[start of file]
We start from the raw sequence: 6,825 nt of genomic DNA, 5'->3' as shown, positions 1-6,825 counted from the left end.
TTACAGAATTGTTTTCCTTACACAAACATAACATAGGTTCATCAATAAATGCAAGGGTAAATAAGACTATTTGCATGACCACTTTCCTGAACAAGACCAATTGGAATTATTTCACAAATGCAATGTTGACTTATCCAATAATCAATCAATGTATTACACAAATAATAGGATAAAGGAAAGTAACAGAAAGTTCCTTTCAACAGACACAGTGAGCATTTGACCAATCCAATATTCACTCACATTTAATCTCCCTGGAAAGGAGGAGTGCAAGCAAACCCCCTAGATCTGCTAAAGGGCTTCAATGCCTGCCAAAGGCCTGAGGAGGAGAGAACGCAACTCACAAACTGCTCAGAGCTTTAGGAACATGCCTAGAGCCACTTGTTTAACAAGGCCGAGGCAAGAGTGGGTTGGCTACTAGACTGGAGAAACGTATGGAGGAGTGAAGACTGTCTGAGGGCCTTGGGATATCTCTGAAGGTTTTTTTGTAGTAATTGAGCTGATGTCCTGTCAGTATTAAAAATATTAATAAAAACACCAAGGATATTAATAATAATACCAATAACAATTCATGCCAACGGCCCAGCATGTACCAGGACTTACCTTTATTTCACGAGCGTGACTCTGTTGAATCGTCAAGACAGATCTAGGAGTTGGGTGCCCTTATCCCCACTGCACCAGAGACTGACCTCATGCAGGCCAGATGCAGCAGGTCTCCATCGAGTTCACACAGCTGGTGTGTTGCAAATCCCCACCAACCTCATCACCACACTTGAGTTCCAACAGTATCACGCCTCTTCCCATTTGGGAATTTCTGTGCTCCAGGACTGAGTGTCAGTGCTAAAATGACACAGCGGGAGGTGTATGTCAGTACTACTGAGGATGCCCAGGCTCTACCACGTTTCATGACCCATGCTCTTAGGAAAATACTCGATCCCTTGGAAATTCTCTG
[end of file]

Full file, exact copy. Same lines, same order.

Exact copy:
We start from the raw sequence: 6,825 nt of genomic DNA, 5'->3' as shown, positions 1-6,825 counted from the left end.
TTACAGAATTGTTTTCCTTACACAAACATAACATAGGTTCATCAATAAATGCAAGGGTAAATAAGACTATTTGCATGACCACTTTCCTGAACAAGACCAATTGGAATTATTTCACAAATGCAATGTTGACTTATCCAATAATCAATCAATGTATTACACAAATAATAGGATAAAGGAAAGTAACAGAAAGTTCCTTTCAACAGACACAGTGAGCATTTGACCAATCCAATATTCACTCACATTTAATCTCCCTGGAAAGGAGGAGTGCAAGCAAACCCCCTAGATCTGCTAAAGGGCTTCAATGCCTGCCAAAGGCCTGAGGAGGAGAGAACGCAACTCACAAACTGCTCAGAGCTTTAGGAACATGCCTAGAGCCACTTGTTTAACAAGGCCGAGGCAAGAGTGGGTTGGCTACTAGACTGGAGAAACGTATGGAGGAGTGAAGACTGTCTGAGGGCCTTGGGATATCTCTGAAGGTTTTTTTGTAGTAATTGAGCTGATGTCCTGTCAGTATTAAAAATATTAATAAAAACACCAAGGATATTAATAATAATACCAATAACAATTCATGCCAACGGCCCAGCATGTACCAGGACTTACCTTTATTTCACGAGCGTGACTCTGTTGAATCGTCAAGACAGATCTAGGAGTTGGGTGCCCTTATCCCCACTGCACCAGAGACTGACCTCATGCAGGCCAGATGCAGCAGGTCTCCATCGAGTTCACACAGCTGGTGTGTTGCAAATCCCCACCAACCTCATCACCACACTTGAGTTCCAACAGTATCACGCCTCTTCCCATTTGGGAATTTCTGTGCTCCAGGACTGAGTGTCAGTGCTAAAATGACACAGCGGGAGGTGTATGTCAGTACTACTGAGGATGCCCAGGCTCTACCACGTTTCATGACCCATGCTCTTAGGAAAATACTCGATCCCTTGGAAATTCTCTG